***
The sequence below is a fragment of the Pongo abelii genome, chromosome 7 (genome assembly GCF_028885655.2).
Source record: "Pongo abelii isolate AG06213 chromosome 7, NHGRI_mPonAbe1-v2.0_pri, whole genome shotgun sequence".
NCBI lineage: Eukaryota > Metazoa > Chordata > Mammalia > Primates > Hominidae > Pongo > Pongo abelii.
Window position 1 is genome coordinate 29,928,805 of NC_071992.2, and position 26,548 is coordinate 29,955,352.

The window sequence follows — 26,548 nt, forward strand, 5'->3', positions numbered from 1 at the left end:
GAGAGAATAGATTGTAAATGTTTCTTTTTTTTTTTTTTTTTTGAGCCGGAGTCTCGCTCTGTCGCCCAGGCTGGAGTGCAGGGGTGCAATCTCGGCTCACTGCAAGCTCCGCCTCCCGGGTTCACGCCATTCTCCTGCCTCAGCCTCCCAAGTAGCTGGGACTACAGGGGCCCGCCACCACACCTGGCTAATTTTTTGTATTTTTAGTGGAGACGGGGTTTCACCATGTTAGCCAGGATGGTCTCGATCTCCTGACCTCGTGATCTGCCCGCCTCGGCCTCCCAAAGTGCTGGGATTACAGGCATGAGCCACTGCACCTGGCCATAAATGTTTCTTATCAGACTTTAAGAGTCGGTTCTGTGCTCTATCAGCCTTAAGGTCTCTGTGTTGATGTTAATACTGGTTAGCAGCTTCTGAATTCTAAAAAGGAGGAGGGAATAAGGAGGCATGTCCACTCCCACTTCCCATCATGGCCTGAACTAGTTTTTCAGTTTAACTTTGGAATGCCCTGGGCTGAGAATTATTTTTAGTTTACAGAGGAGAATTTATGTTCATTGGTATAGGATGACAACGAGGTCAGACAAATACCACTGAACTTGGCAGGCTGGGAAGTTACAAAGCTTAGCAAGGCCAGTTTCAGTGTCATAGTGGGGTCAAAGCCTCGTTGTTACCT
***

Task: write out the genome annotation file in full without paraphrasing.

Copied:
The sequence below is a fragment of the Pongo abelii genome, chromosome 7 (genome assembly GCF_028885655.2).
Source record: "Pongo abelii isolate AG06213 chromosome 7, NHGRI_mPonAbe1-v2.0_pri, whole genome shotgun sequence".
NCBI lineage: Eukaryota > Metazoa > Chordata > Mammalia > Primates > Hominidae > Pongo > Pongo abelii.
Window position 1 is genome coordinate 29,928,805 of NC_071992.2, and position 26,548 is coordinate 29,955,352.

The window sequence follows — 26,548 nt, forward strand, 5'->3', positions numbered from 1 at the left end:
GAGAGAATAGATTGTAAATGTTTCTTTTTTTTTTTTTTTTTTGAGCCGGAGTCTCGCTCTGTCGCCCAGGCTGGAGTGCAGGGGTGCAATCTCGGCTCACTGCAAGCTCCGCCTCCCGGGTTCACGCCATTCTCCTGCCTCAGCCTCCCAAGTAGCTGGGACTACAGGGGCCCGCCACCACACCTGGCTAATTTTTTGTATTTTTAGTGGAGACGGGGTTTCACCATGTTAGCCAGGATGGTCTCGATCTCCTGACCTCGTGATCTGCCCGCCTCGGCCTCCCAAAGTGCTGGGATTACAGGCATGAGCCACTGCACCTGGCCATAAATGTTTCTTATCAGACTTTAAGAGTCGGTTCTGTGCTCTATCAGCCTTAAGGTCTCTGTGTTGATGTTAATACTGGTTAGCAGCTTCTGAATTCTAAAAAGGAGGAGGGAATAAGGAGGCATGTCCACTCCCACTTCCCATCATGGCCTGAACTAGTTTTTCAGTTTAACTTTGGAATGCCCTGGGCTGAGAATTATTTTTAGTTTACAGAGGAGAATTTATGTTCATTGGTATAGGATGACAACGAGGTCAGACAAATACCACTGAACTTGGCAGGCTGGGAAGTTACAAAGCTTAGCAAGGCCAGTTTCAGTGTCATAGTGGGGTCAAAGCCTCGTTGTTACCT